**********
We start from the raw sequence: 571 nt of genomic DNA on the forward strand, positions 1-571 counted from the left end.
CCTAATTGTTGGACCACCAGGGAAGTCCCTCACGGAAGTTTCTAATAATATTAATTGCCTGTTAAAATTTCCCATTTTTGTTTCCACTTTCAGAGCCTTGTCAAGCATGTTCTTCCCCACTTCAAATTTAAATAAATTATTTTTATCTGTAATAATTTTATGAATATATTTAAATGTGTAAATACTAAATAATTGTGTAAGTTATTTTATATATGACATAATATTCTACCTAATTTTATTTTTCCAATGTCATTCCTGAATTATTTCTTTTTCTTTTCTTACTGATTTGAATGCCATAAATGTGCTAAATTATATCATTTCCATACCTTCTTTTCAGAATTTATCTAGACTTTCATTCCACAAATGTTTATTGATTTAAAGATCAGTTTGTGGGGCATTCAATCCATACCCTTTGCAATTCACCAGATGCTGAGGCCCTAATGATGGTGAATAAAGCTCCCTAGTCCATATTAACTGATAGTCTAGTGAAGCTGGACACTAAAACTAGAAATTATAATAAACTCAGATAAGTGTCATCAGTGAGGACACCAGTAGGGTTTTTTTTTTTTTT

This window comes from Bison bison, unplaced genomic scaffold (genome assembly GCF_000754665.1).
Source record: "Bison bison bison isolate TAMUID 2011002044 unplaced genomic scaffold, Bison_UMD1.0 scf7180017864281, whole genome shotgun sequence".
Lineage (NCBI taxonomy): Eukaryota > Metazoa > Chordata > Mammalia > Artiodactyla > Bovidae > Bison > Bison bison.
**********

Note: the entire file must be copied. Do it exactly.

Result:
We start from the raw sequence: 571 nt of genomic DNA on the forward strand, positions 1-571 counted from the left end.
CCTAATTGTTGGACCACCAGGGAAGTCCCTCACGGAAGTTTCTAATAATATTAATTGCCTGTTAAAATTTCCCATTTTTGTTTCCACTTTCAGAGCCTTGTCAAGCATGTTCTTCCCCACTTCAAATTTAAATAAATTATTTTTATCTGTAATAATTTTATGAATATATTTAAATGTGTAAATACTAAATAATTGTGTAAGTTATTTTATATATGACATAATATTCTACCTAATTTTATTTTTCCAATGTCATTCCTGAATTATTTCTTTTTCTTTTCTTACTGATTTGAATGCCATAAATGTGCTAAATTATATCATTTCCATACCTTCTTTTCAGAATTTATCTAGACTTTCATTCCACAAATGTTTATTGATTTAAAGATCAGTTTGTGGGGCATTCAATCCATACCCTTTGCAATTCACCAGATGCTGAGGCCCTAATGATGGTGAATAAAGCTCCCTAGTCCATATTAACTGATAGTCTAGTGAAGCTGGACACTAAAACTAGAAATTATAATAAACTCAGATAAGTGTCATCAGTGAGGACACCAGTAGGGTTTTTTTTTTTTTT

This window comes from Bison bison, unplaced genomic scaffold (genome assembly GCF_000754665.1).
Source record: "Bison bison bison isolate TAMUID 2011002044 unplaced genomic scaffold, Bison_UMD1.0 scf7180017864281, whole genome shotgun sequence".
Lineage (NCBI taxonomy): Eukaryota > Metazoa > Chordata > Mammalia > Artiodactyla > Bovidae > Bison > Bison bison.